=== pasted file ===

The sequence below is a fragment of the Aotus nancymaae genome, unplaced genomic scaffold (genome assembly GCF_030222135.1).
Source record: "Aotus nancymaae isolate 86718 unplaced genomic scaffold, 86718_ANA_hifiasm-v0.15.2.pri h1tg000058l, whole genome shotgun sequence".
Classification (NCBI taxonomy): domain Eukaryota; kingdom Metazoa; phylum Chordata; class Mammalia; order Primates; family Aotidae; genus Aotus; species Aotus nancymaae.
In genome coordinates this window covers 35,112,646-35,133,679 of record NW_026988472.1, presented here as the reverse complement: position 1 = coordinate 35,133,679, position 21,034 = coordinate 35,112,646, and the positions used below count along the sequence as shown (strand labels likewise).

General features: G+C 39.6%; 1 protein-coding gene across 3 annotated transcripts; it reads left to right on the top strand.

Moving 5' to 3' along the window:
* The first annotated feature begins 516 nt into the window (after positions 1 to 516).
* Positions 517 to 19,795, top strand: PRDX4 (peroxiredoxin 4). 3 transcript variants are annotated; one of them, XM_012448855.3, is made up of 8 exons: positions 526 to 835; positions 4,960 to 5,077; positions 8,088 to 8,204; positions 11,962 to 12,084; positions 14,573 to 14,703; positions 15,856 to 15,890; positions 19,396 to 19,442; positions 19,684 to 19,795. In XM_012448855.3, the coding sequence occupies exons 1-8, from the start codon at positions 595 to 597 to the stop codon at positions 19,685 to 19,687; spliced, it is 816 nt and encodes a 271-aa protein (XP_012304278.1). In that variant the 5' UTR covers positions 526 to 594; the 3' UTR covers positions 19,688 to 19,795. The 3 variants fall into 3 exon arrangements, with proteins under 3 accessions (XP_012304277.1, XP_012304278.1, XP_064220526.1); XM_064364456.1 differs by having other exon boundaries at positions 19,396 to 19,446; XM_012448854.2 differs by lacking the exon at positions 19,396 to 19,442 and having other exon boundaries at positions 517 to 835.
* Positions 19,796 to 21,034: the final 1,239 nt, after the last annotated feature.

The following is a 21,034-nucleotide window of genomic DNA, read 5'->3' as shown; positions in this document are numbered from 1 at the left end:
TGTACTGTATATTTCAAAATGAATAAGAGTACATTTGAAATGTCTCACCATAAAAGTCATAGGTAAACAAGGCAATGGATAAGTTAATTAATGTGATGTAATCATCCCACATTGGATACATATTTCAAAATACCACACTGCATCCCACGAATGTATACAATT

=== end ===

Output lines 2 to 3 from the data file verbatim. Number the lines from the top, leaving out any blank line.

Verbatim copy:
Source record: "Aotus nancymaae isolate 86718 unplaced genomic scaffold, 86718_ANA_hifiasm-v0.15.2.pri h1tg000058l, whole genome shotgun sequence".
Classification (NCBI taxonomy): domain Eukaryota; kingdom Metazoa; phylum Chordata; class Mammalia; order Primates; family Aotidae; genus Aotus; species Aotus nancymaae.